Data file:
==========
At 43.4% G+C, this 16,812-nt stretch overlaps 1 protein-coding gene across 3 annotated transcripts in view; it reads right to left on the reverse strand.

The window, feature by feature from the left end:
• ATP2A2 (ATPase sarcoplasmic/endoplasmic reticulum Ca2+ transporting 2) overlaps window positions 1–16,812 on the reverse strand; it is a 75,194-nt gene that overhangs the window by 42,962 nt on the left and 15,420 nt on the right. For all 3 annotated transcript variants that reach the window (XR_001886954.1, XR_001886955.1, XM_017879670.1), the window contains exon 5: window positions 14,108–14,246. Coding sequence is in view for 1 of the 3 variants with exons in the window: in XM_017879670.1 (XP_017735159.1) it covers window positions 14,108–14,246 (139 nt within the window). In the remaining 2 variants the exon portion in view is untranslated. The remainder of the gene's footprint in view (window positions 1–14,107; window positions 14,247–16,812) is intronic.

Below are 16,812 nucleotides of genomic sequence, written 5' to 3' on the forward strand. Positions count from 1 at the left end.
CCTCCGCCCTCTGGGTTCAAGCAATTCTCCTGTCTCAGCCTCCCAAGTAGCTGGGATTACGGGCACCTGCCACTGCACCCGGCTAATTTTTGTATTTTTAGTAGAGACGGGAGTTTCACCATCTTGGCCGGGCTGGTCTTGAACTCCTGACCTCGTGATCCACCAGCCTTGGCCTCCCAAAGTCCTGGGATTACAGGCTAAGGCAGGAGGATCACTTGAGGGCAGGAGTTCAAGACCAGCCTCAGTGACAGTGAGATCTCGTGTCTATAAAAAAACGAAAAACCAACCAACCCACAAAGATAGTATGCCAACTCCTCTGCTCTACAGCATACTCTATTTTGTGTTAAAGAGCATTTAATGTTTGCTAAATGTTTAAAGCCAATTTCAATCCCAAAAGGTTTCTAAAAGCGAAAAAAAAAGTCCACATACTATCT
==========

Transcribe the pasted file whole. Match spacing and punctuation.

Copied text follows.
At 43.4% G+C, this 16,812-nt stretch overlaps 1 protein-coding gene across 3 annotated transcripts in view; it reads right to left on the reverse strand.

The window, feature by feature from the left end:
• ATP2A2 (ATPase sarcoplasmic/endoplasmic reticulum Ca2+ transporting 2) overlaps window positions 1–16,812 on the reverse strand; it is a 75,194-nt gene that overhangs the window by 42,962 nt on the left and 15,420 nt on the right. For all 3 annotated transcript variants that reach the window (XR_001886954.1, XR_001886955.1, XM_017879670.1), the window contains exon 5: window positions 14,108–14,246. Coding sequence is in view for 1 of the 3 variants with exons in the window: in XM_017879670.1 (XP_017735159.1) it covers window positions 14,108–14,246 (139 nt within the window). In the remaining 2 variants the exon portion in view is untranslated. The remainder of the gene's footprint in view (window positions 1–14,107; window positions 14,247–16,812) is intronic.

Below are 16,812 nucleotides of genomic sequence, written 5' to 3' on the forward strand. Positions count from 1 at the left end.
CCTCCGCCCTCTGGGTTCAAGCAATTCTCCTGTCTCAGCCTCCCAAGTAGCTGGGATTACGGGCACCTGCCACTGCACCCGGCTAATTTTTGTATTTTTAGTAGAGACGGGAGTTTCACCATCTTGGCCGGGCTGGTCTTGAACTCCTGACCTCGTGATCCACCAGCCTTGGCCTCCCAAAGTCCTGGGATTACAGGCTAAGGCAGGAGGATCACTTGAGGGCAGGAGTTCAAGACCAGCCTCAGTGACAGTGAGATCTCGTGTCTATAAAAAAACGAAAAACCAACCAACCCACAAAGATAGTATGCCAACTCCTCTGCTCTACAGCATACTCTATTTTGTGTTAAAGAGCATTTAATGTTTGCTAAATGTTTAAAGCCAATTTCAATCCCAAAAGGTTTCTAAAAGCGAAAAAAAAAGTCCACATACTATCT